Many people who get trich infections never have any symptoms, but trich can cause irritation or inflammation that can make your genital area feel uncomfortable and make it more painful to have sex.

Trich can make your balls feel itchy and cause other symptoms, such as:

  • itchy feeling inside your penis
  • discolored (green, yellow, or white) discharge from the penis
  • pain or burning while urinating or when ejaculating during sex

Chafing or irritation

Dry skin around your genital area is common if you walk around in dry heat. Exercising for long periods of time can also cause your skin to get irritated or chafed. In some cases, the skin can be rubbed away enough to cause bleeding.

Some common signs of chafing and irritation include:

  • skin feeling raw to the touch
  • redness or rash on the skin
  • surface-level cuts or openings in your skin


Scabies is a skin infection that is caused by a mite. The microscopic scabies mite, or Sarcoptes scabiei, is transmitted when you have direct skin contact with an infected person.

It may take several weeks for symptoms to appear after infection. Common symptoms include itching and a rash. People with scabies also experience intense itching symptoms at night.

Treating Itchy Balls

Treatment for your itchy balls depends on what’s causing the itch.

To treat chafing and irritation

Chafing and irritation can be treated using lotion or powder that prevents your skin from rubbing against another surface of skin. Using bandages or gauze to cover up a chafed, irritated area can also help make your balls less itchy.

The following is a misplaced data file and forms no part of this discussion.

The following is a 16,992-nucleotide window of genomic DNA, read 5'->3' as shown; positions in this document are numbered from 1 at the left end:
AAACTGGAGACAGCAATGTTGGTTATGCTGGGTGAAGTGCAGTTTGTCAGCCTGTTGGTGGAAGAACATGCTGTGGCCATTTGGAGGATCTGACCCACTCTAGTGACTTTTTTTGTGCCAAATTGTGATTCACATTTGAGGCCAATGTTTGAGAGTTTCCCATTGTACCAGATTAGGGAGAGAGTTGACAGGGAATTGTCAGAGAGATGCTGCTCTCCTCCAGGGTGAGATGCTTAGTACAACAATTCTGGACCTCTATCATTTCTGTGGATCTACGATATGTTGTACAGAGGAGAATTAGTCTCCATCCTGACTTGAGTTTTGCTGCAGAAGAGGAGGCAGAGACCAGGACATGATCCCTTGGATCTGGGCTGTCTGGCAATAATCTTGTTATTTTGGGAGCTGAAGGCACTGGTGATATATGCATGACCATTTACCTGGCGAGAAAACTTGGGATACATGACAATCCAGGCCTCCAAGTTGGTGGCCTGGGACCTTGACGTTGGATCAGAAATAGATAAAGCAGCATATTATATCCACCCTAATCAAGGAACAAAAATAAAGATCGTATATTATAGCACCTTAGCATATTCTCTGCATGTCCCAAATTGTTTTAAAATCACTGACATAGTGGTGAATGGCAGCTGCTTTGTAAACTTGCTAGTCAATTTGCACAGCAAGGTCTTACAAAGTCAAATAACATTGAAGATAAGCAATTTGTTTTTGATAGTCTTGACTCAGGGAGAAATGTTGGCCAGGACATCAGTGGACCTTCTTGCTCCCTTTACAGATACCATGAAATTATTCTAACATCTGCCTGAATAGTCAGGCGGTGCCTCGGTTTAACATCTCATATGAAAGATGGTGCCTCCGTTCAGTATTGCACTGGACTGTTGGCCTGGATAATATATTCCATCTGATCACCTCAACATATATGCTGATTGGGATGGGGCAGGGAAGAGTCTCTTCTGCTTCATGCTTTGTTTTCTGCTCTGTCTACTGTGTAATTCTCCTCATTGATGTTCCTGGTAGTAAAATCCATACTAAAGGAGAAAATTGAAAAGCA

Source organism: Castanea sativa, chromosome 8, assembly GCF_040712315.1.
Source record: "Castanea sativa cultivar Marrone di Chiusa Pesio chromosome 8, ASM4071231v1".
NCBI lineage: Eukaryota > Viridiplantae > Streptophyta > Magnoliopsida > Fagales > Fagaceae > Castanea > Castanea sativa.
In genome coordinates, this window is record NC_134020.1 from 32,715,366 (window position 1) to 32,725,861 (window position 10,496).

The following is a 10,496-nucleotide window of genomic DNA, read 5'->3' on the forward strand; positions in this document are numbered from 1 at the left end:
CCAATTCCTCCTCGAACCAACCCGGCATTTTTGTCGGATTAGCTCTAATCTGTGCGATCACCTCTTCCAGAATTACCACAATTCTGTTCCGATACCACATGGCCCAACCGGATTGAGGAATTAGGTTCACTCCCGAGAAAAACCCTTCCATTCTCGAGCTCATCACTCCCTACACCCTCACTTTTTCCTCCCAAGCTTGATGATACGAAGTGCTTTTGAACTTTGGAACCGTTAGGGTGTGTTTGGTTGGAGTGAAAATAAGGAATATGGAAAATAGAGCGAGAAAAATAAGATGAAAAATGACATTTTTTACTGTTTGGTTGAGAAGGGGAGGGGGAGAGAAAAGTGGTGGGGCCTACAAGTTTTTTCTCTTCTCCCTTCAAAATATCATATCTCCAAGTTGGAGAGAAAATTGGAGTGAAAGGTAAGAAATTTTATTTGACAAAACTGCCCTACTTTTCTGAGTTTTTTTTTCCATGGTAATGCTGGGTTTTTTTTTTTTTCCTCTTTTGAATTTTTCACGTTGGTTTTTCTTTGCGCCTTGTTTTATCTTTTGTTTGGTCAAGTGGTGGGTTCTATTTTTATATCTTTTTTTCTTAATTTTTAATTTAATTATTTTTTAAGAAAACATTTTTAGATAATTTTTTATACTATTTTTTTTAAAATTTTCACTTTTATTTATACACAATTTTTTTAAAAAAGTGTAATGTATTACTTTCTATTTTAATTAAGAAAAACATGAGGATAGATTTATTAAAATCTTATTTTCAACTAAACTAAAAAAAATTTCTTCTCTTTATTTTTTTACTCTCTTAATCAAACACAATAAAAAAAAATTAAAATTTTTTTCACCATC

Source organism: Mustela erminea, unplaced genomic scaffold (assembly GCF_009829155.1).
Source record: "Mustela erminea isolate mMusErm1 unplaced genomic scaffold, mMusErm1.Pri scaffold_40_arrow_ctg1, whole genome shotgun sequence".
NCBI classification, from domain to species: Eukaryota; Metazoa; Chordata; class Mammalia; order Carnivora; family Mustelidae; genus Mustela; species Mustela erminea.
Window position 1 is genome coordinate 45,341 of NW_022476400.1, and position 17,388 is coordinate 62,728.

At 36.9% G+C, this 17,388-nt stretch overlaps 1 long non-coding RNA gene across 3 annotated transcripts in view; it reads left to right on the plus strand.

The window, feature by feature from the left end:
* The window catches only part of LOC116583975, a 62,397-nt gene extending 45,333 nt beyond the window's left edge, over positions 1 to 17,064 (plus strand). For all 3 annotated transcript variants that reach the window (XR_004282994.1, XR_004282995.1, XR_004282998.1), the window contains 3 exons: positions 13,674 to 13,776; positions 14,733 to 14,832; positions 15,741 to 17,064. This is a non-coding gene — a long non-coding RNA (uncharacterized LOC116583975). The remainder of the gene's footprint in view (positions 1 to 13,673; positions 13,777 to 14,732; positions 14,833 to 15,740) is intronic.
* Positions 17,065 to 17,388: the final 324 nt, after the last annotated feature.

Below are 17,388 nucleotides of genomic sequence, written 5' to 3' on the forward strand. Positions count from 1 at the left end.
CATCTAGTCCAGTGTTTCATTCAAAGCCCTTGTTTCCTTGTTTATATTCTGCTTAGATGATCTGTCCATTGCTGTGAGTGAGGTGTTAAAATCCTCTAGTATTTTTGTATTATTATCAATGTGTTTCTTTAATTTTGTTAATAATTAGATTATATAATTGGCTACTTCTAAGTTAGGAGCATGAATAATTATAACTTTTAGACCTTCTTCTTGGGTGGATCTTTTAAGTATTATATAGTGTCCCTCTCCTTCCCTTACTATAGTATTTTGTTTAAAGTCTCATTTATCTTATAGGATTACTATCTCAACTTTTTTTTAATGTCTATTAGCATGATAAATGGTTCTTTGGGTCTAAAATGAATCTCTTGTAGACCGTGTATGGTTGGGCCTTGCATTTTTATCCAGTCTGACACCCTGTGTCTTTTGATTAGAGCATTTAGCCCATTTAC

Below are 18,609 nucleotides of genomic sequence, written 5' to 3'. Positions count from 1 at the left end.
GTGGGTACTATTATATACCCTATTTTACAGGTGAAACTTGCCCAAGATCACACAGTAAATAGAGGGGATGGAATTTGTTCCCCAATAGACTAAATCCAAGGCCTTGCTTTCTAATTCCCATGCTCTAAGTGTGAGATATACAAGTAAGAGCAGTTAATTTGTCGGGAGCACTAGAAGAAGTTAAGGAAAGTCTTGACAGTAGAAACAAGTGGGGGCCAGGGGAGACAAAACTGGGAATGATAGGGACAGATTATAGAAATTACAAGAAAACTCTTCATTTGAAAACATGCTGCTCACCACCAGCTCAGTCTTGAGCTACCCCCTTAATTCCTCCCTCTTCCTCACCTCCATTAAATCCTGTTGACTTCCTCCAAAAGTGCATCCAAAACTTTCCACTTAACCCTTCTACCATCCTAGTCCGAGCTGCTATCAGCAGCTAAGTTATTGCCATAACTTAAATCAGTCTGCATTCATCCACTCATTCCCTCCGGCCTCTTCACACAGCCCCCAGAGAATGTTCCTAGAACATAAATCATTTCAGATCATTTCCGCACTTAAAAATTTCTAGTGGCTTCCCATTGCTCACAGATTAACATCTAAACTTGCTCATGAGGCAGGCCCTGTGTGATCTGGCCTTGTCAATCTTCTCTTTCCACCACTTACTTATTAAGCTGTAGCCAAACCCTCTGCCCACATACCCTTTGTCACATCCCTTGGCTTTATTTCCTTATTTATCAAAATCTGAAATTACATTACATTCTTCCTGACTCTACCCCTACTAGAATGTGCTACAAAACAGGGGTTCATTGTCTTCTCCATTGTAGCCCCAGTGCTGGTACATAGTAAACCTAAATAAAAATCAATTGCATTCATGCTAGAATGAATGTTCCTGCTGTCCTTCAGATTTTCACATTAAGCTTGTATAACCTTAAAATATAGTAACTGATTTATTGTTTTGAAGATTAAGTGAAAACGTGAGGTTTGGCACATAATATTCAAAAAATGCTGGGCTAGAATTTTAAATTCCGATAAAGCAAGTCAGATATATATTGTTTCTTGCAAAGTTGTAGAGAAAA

To Treat Fungal Infections

Fungal infections can go away on their own, but you may need to be treated by antifungals or antifungal creams and ointments. See your doctor for antifungal medication if you believe a fungal infection is causing your balls to itch.

Treating genital herpes

You may need to take antiviral medication, such as valacyclovir (Valtrex) or acyclovir (Zovirax), for a genital herpes outbreak. Treatment lasts for about a week. However, those with recurrent outbreaks may require long-term medication.

Treating gonorrhea

Gonorrhea infections can be treated and cured with prescription medication. Talk to your doctor about getting treatment as soon as you notice symptoms. Long-term complications of gonorrhea, such as infertility, can’t be cured once the damage has been done.

Treating genital warts

Genital warts can be treated with medicated ointments for your skin, such as imiquimod (Aldara) and podofilox (Condylox). In some cases, your doctor may need to remove warts by freezing them (cryotherapy) or performing surgery to remove them.

Treating chlamydia

Chlamydia can be treated with medication like azithromycin (Zithromax) or doxycycline (Acticlate, Doryx). You’ll have to wait at least a week after treatment to have sex again.

Treating pubic lice

Pubic lice can be treated with medications prescribed by your doctor or by over-the-counter treatments. Thoroughly washing the affected area and applying the medication helps kill many of the lice, but you’ll still need to comb through the hair to remove the rest yourself.

You can buy kits for lice removal at many drugstores.

Treating trichomoniasis

Trich can be treated with several doses of tinidazole (Tindamax) or metronidazole (Flagyl). After taking the medication, don’t have sex again for at least a week.

Treating scabies

Your doctor can prescribe ointments, creams, and lotions that can get rid of scabies and treat the rash and itching. Most topical treatments for scabies are applied at night when the mites are most active. It’s then washed off in the morning.

Sources: Healthline.com, medicalnewstoday.com

Disclaimer: The content provided on healthdiary365.com is purely informative and educational in nature and should not be interpreted as medical advice. Please use the content only in consultation with an appropriate certified medical doctor or healthcare professional.